The police have confirmed with me that they will not prosecute cyclists so it’s open season as well. I’ve observed a Community Support Officer (he may actually be a Police Officer now) telling an older couple, who had just had a near miss with a speeding cyclist and drawn the Officers attention to the cycle, that the biker was within his rights to cycle on the section of road he was on. If you look in the photo below, you can see a boy on a BMX in almost the exact spot. The darkened paving is the access road that runs from the town hall. If ends just out of shot but I’ve heard a few conversations with cyclists claiming it’s legal to cycle on it. I’m afraid I have no idea how this idea has developed.
Above: Google is our friend. The darkened path the police officer said it was okay to cycle on.
Of course, he wasn’t within his rights to cycle here. I told the police and they confirmed they will let all Officers know that it isn’t okay. However, considering that the police rarely patrol through the town centre, this won’t have any practical outcome. The shot above is not indicative of the police’s presence in the Town Centre.
I won’t go into it here but was shocked to see that no Personal Injury Crashes have been notified as it has come to my attention that the police have been notified officially by a number of people in touch with Councillor Beaney as well as by myself.
Hastings Town Centre, no-cycling signage – Aerial View 1
Let’s have a look at the pedestrian zone. Point 1 is the entrance to the zone by Pound Stretcher. The smaller yellow dot above point 1 is a no-cycling sign. See pictures below.
Point 2 is the Town Hall/ Cinema entrance.
Point 1 – Albert Road/ Wellington Place, Hastings.
Above: One of the entrances to Hastings pedestrian zone. Spot the no-cycling sign.
If you are cycling up Albert Road, there’s no clear no-cycling sign as you turn into Wellington Place. Surely you need to alert people before they have cycled in. Where is the sign?
Above: We find the blue no-cycling sign at Point 1. Small and inoffensive and easily missed. Has possibly been moved from outside Millet’s though ESCC are clueless.
Point 2 – Town Hall/ Odeon Cinema, Hastings.
Above: Spot the no cycling sign, part 2. Can you see where it is yet?
Above: Point 2. It means no cycling, unless there’s a local bye-law sign that says otherwise, but it’s not a no-cycling sign.
Here’s why it needs spelling out.
Above: I was sitting in Mr.Beans, Hastings having a coffee. Judy Rodgers, the Labour Mayor was in here to. I counted 120 cyclists go past in the 25 minutes I sat there.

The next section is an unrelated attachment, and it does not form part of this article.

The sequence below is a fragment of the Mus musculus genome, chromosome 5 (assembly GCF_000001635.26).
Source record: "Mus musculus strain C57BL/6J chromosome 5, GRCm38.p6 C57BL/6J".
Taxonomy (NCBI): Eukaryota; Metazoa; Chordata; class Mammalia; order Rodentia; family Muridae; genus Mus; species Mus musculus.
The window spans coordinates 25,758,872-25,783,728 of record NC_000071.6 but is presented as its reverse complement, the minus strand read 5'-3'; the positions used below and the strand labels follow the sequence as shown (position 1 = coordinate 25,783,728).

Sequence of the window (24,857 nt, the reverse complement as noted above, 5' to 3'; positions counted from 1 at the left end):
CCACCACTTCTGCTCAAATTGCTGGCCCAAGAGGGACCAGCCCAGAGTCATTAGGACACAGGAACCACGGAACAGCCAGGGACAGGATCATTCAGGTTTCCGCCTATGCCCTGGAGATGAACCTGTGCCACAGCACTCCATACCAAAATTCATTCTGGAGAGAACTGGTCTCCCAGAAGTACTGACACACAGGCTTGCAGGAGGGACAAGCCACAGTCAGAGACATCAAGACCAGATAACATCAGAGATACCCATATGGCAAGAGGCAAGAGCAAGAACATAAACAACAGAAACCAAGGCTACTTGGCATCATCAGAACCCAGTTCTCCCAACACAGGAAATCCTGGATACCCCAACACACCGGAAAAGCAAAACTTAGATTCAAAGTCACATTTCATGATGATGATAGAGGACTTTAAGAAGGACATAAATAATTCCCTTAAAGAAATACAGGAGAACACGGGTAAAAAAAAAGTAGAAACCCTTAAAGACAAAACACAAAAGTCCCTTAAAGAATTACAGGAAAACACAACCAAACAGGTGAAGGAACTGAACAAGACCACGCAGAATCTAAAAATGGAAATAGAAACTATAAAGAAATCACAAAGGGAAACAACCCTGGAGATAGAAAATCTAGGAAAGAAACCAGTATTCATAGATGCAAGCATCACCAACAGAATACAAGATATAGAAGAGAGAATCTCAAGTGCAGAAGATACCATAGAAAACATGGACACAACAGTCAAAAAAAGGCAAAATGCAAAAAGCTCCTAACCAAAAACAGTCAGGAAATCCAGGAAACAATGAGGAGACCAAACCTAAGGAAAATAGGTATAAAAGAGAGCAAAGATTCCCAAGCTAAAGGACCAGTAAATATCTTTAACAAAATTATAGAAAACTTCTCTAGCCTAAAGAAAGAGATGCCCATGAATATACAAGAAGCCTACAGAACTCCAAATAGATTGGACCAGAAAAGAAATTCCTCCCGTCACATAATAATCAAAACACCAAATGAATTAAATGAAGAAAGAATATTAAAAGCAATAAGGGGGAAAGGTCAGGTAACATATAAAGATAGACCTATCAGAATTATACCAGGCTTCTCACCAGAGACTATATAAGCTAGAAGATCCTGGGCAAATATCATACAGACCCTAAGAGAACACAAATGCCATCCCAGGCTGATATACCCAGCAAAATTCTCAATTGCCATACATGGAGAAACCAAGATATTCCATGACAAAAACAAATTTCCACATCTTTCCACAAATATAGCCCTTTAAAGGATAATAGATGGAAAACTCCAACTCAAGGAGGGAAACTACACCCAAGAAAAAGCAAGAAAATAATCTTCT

Above: And another cyclist riding out of Hastings pedestrian zone.
Hastings Town Centre, no-cycling signage – Aerial View 2
- Point 3 we will call Pelham Fountain.
- Point 4 is the entrance to Pelham Street. I marked it here as I see people cycling around the side of Sports Direct, the big building on the right and another entrance to the pedestrian zone. However, the important spot is at the other end, marked by the smaller blue dot and the meeting of Pelham Street with Harold Place as mentioned at the start of the article.
- Point 5 is Wellington Place and an excellent example of what East Sussex County Council thinks is sufficient signage.
Point 3 – Pelham Fountain
I’m rarely in this part of town but whenever I come over, usually to Argos, I see people cycling in through the walkway at the top right corner of the arrow shaped building between points 3 and 4. They are cycling on the cycle lane on the seafront and then use the pedestrian crossing at the top left of our arrow shaped building.
So let’s have a look at what you see as you cycle along the pavement (heck, you might even be one of the fabled road cyclists).
Above: Two pedestrian zone signs but no no-cycling signs. These aren’t even visible to the cyclists using the pavement.
Like this pavement cycler…
Point 4 – Pelham Street meets Harold Place.
Above: Two lads on BMX’S avoiding the roads on their unroadworthy bikes. Not a brake amongst them. And where are the signs?
The photo above is an all too common site. Cyclists using the seafront cycle route are apt to come out here after using the Denmark Place underpass (pictured below). I’ll return to that in another article. Suffice to say, they’re not supposed to.
I was hit by a cyclist going very fast as he cycled down here into the town centre (cough – pedestrian zone – cough) up ahead.
Above: No signs here. The underpass from Hastings seafront to Harold Place. The seafront side is badly signed but we’ll get to that later.
Below: Because I wouldn’t want you to think it was all BMX’s.
Point 5 – Wellington Place
Okay, on to my favourite area. An easy fix but for some defies-all-logic kind of reason, ESCC will not do ANYTHING. Please excuse the bold but for years I have been asking them to do something and yet time and time again I see them in town fiddling around and yet they can’t spare the time to sort these signs out.
Sign 1 – Opposite McDonald’s, Wellington Place
Let’s have a look at the fellow. He’s our lowest yellow dot.
Above: Because we want to be clear that it’s a no-cycling area, right?